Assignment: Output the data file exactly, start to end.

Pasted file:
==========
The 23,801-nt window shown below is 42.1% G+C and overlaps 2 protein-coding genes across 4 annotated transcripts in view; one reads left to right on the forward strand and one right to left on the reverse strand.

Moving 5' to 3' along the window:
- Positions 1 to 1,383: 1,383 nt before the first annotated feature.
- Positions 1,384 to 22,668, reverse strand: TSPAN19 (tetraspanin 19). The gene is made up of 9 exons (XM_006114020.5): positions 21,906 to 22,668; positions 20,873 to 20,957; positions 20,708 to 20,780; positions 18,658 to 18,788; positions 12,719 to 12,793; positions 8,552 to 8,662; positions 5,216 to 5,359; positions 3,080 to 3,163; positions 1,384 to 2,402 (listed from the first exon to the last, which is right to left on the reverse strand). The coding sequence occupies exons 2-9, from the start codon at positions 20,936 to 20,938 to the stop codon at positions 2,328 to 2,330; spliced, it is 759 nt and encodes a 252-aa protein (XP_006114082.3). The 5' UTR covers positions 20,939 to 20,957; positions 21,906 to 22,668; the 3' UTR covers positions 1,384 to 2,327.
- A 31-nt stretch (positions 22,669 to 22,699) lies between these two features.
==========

The 23,801-nt window shown below is 42.1% G+C and overlaps 2 protein-coding genes across 4 annotated transcripts in view; one reads left to right on the forward strand and one right to left on the reverse strand.

Moving 5' to 3' along the window:
- Positions 1 to 1,383: 1,383 nt before the first annotated feature.
- Positions 1,384 to 22,668, reverse strand: TSPAN19 (tetraspanin 19). The gene is made up of 9 exons (XM_006114020.5): positions 21,906 to 22,668; positions 20,873 to 20,957; positions 20,708 to 20,780; positions 18,658 to 18,788; positions 12,719 to 12,793; positions 8,552 to 8,662; positions 5,216 to 5,359; positions 3,080 to 3,163; positions 1,384 to 2,402 (listed from the first exon to the last, which is right to left on the reverse strand). The coding sequence occupies exons 2-9, from the start codon at positions 20,936 to 20,938 to the stop codon at positions 2,328 to 2,330; spliced, it is 759 nt and encodes a 252-aa protein (XP_006114082.3). The 5' UTR covers positions 20,939 to 20,957; positions 21,906 to 22,668; the 3' UTR covers positions 1,384 to 2,327.
- A 31-nt stretch (positions 22,669 to 22,699) lies between these two features.